At one time, syrup made from the juice of sorghum cane was highly prized as a sugar substitute. Since sugar cost money, it was often the only sweetener available to many families.
Sorghum, or molasses, is still produced at Prairie Land much as it was 100 years ago. Can is grown and cared from much like corn. Planted in May or June, it is usually ready for harvest near the first of September. Cane will grown to be about eight feet tall with a large seed head. It is ripe and ready for harvest when the seeds are red and hard.
At harvest time, the cane is stripped of all blades and the heads are cut off. The can is cut and stacked on a wagon and brought to the press.
The press has two iron rollers which the cane stalk is run through. The cut cane is squeezed to release its runny bright green juice. As the cane is pressed the juice is run through a straining cloth to remove an pieces of broken stalk. The juice is run through a second strainer to remove any other contaminants. The clean juice is placed in a vat where it is cooked for several hours. The cooking is done by steam. This is a newer method, replacing the method of cooking it over an open fire.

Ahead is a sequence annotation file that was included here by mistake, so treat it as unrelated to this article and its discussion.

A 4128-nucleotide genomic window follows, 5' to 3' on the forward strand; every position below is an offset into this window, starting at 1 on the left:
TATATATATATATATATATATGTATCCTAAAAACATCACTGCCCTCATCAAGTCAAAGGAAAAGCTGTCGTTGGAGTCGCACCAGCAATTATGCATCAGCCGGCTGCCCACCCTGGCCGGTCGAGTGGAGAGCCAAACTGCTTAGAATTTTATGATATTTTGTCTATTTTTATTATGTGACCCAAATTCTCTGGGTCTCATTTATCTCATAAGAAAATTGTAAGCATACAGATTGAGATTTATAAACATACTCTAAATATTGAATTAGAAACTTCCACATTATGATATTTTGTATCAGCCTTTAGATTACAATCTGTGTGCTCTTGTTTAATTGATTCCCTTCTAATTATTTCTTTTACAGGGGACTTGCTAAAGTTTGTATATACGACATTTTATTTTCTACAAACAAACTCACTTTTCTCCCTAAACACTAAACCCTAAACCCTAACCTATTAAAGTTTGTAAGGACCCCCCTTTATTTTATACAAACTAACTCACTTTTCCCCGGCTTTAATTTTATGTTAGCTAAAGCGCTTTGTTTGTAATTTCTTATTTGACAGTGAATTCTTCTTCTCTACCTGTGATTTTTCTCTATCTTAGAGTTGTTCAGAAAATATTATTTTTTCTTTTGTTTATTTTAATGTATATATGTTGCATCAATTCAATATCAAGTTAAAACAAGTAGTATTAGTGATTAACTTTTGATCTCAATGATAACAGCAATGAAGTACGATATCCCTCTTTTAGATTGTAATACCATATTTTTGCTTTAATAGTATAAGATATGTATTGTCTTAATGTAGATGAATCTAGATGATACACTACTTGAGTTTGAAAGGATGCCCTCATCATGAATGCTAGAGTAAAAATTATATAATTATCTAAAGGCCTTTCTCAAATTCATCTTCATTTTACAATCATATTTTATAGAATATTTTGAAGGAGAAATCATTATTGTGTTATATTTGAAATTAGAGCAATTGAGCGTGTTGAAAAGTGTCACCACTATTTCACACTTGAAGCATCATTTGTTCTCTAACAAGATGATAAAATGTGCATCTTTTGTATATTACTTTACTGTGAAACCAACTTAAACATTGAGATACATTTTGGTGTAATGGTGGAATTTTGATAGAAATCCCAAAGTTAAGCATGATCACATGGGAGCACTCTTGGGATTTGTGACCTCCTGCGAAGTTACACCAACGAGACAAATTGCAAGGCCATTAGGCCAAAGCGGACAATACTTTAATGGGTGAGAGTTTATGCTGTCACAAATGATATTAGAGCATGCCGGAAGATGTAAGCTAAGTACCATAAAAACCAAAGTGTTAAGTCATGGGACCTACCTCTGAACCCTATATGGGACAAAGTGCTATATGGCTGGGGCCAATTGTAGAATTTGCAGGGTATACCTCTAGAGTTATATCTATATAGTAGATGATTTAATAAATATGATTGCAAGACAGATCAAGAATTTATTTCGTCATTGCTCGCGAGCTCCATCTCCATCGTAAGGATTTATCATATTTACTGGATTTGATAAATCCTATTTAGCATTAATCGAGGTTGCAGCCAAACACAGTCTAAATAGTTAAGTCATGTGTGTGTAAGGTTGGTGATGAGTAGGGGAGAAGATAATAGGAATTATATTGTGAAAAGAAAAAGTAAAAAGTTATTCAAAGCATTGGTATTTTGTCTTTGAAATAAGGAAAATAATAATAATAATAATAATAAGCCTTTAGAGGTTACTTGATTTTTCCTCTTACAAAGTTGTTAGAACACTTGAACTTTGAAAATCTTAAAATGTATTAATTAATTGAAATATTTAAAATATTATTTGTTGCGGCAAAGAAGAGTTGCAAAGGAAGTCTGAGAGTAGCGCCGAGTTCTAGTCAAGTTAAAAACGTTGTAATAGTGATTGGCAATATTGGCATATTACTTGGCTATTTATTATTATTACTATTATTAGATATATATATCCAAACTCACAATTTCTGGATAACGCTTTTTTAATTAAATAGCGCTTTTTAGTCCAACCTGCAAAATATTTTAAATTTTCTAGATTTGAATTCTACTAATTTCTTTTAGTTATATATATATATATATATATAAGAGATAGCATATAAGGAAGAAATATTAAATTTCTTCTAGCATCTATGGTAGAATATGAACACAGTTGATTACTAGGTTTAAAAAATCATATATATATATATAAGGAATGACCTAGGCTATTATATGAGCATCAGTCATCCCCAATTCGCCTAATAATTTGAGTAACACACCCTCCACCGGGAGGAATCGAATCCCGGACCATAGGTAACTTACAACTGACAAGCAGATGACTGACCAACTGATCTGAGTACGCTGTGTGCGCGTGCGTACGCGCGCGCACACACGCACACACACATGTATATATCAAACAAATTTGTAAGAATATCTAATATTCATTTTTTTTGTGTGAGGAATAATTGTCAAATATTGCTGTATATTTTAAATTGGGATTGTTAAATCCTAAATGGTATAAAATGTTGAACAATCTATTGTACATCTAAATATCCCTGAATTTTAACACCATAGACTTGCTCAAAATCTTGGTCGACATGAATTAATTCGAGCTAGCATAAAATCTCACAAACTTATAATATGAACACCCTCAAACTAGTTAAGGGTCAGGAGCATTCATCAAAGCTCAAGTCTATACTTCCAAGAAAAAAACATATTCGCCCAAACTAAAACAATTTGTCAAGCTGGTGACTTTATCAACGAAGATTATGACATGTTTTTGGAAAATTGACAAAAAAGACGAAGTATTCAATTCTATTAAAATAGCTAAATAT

As the cooking takes place, the bright green juice cooks down into a rich brown syrup. This distinctive swat is used in cooking and also can be eaten like maple syrup on pancakes or waffles. Glenn Smith has been making the molasses at Prairie Land for several years. It is sold by pints and quarts on the Museum grounds.
Contributed by Linda Berry